3. Pour water into the bag as deep as you can without it falling apart and flooding the living room. Try to get it almost as deep as the soilless mix.

4. Let the root ball soak in the water for 3-5 minutes, to totally soak the mix.

5. ************ FIRST, ********* figure out a way to get the excess water back out of the bag, before trying this cock-a-maimie scheme.

6. Get the excess water out and remove the bag. heft the pot to tell how much water it absorbed compared to the dry state. Now you know how heavy it is when water logged.

7. Watch the saucer for an hour or more so you catch it before it overflows, as some water drains back out FREELY.

8. Heft the pot within an hour or two of being water-logged. Now you know how heavy it is when saturated with "perched" water, but the largest pores have drained out into the saucer and been replaced with air.

9. If curious, now place to pot on folded towels and wait many hours. Replace the towel when soaked. repeat until the towel stops absorbing noticeable amounts of water.

10. Now heft the pot and see what the weight is when moist but NOT soaked and with minimal "perched" water.
Name: Rick Corey
Everett WA 98204 (Zone 8a)
Sunset Zone 5. Koppen Csb. Eco 2f
I helped beta test the first seed swap Plant and/or Seed Trader Seed Starter Region: Pacific Northwest Photo Contest Winner: 2014 Vegetable Grower
Avid Green Pages Reviewer Garden Ideas: Master Level Garden Sages I was one of the first 300 contributors to the plant database! I helped plan and beta test the plant database. Charter ATP Member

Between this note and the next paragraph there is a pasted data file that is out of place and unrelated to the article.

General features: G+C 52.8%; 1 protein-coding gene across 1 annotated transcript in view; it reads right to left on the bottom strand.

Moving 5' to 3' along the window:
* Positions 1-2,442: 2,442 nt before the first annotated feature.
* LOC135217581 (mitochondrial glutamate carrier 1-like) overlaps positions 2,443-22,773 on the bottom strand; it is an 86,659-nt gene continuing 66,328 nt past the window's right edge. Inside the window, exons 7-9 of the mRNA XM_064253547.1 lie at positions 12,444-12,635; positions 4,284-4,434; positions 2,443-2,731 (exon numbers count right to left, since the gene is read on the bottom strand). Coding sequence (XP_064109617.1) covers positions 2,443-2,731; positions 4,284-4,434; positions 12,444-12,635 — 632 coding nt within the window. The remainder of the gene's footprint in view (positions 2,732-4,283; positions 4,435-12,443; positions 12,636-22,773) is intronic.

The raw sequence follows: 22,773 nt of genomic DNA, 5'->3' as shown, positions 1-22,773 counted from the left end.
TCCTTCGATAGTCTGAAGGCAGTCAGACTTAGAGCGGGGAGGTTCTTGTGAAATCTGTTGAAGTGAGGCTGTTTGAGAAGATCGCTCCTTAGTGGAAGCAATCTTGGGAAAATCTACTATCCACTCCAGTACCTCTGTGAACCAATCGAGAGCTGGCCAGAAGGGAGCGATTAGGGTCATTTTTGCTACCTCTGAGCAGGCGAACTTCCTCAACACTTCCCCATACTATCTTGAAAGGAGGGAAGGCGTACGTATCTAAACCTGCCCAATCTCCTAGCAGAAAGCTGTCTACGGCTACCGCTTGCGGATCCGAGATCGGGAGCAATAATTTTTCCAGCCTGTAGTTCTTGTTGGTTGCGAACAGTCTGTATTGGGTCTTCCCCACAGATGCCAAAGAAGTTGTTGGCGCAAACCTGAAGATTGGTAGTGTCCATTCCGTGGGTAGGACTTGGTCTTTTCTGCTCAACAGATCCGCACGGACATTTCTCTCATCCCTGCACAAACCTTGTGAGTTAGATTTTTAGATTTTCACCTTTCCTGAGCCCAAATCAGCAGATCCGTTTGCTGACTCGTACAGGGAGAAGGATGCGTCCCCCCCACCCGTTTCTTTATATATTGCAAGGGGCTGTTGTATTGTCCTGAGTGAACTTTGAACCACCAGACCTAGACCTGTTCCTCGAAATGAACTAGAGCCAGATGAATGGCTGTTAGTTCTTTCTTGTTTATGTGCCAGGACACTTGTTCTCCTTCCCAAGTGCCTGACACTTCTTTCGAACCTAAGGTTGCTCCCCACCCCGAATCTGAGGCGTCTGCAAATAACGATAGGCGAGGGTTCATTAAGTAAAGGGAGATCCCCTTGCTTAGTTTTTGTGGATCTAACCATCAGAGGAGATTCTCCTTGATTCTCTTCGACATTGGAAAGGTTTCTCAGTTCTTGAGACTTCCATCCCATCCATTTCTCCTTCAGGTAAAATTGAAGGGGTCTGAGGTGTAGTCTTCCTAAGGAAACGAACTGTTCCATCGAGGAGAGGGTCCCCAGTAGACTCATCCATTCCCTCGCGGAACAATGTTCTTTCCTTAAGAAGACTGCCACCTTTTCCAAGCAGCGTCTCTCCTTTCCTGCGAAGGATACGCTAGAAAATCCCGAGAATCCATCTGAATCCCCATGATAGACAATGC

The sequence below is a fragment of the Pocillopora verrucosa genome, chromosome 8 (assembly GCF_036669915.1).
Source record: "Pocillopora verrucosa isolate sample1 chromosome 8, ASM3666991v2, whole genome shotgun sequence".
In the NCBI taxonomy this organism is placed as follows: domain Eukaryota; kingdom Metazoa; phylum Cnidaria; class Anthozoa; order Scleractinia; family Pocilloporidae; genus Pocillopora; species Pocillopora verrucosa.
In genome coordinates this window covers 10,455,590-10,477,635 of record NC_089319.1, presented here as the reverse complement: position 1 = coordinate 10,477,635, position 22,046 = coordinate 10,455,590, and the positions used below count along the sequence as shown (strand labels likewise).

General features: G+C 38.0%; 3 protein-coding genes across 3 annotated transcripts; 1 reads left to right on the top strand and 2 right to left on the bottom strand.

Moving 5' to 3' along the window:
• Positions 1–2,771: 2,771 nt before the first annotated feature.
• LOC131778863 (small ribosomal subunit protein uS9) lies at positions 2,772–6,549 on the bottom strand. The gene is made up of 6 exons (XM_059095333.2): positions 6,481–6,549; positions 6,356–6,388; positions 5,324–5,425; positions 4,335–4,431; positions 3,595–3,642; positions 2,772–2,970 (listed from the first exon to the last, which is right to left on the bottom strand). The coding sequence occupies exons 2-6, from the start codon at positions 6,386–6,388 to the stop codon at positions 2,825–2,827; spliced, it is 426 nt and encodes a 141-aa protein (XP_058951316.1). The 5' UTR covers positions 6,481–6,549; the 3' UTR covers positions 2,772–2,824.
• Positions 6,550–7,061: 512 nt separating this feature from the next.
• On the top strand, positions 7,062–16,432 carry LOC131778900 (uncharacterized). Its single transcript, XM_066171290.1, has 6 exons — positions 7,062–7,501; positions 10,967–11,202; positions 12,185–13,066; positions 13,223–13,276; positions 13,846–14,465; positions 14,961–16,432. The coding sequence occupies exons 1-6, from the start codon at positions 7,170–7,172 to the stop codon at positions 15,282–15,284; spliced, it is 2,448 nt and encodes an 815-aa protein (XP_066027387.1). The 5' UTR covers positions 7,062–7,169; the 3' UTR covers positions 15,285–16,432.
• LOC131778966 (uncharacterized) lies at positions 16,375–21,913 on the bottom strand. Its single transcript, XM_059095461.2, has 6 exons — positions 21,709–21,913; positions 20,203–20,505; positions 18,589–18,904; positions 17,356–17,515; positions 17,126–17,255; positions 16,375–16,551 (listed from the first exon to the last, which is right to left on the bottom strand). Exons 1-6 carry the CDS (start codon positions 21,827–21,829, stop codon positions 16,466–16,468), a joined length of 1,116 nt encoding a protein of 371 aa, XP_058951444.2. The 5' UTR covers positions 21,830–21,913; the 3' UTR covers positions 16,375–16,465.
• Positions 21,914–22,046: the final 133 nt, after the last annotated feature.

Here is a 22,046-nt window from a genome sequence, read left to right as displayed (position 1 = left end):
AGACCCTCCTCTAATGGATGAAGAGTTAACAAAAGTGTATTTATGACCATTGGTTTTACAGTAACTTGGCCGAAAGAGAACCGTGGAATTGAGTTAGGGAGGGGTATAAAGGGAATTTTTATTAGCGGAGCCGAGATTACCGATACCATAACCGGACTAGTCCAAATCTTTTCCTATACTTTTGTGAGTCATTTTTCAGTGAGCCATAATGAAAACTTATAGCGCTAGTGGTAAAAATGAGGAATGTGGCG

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RickCorey
Jan 26, 2016 4:07 PM CST
ShadyGreenThumb said:Your schefflera could probably use a larger pot. It appears to be tall in relation to the size of your pot. They trees are quite drought tolerant so is best to err on the side of dryness. ...


Thanks, Cheryl! I didn't know they prefer dryness. When I see anything at all tropical, I think "moisture-loving".

Rod, be very wary of taking ANY of my suggestions about soaking the root ball. If you don't KNOW that the soil can drain out adequately, (as in "water comes out the bottom ten seconds after I pour enough in the top"), over-watering is quite likely to kill many of the remaining root hairs.

And it doesn't count if the soil mix has pulled away from the pot walls and water pours right out because it runs OFF the root ball and never sinks in.

Does anyone know whether this plant can tolerate or might need root pruning? The single stem makes it look like a poor candidate for dividing the root ball.

I like your idea about taking cuttings and producing daughter plants that have better balance. Do they have to be tip cuttings, or is any old length of stem likely to develop roots?

>> Let us know how it goes!

Please please let us know? Right now it's all speculation and all we can do is clap our hands and wish really hard that Tinkerbelle gets better. It would be great to know what you see "under the hood" and whether the first thing, or second thing, or third thing that you try, works.

Good Luck!


Name: Jean
Prairieville, LA (Zone 9a)
Charter ATP Member Plant Identifier The WITWIT Badge Garden Sages Celebrating Gardening: 2015
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Moonhowl
Jan 26, 2016 4:08 PM CST
@Rod Welcome! Here is a bit more reading for you in addition to all the help from folks here.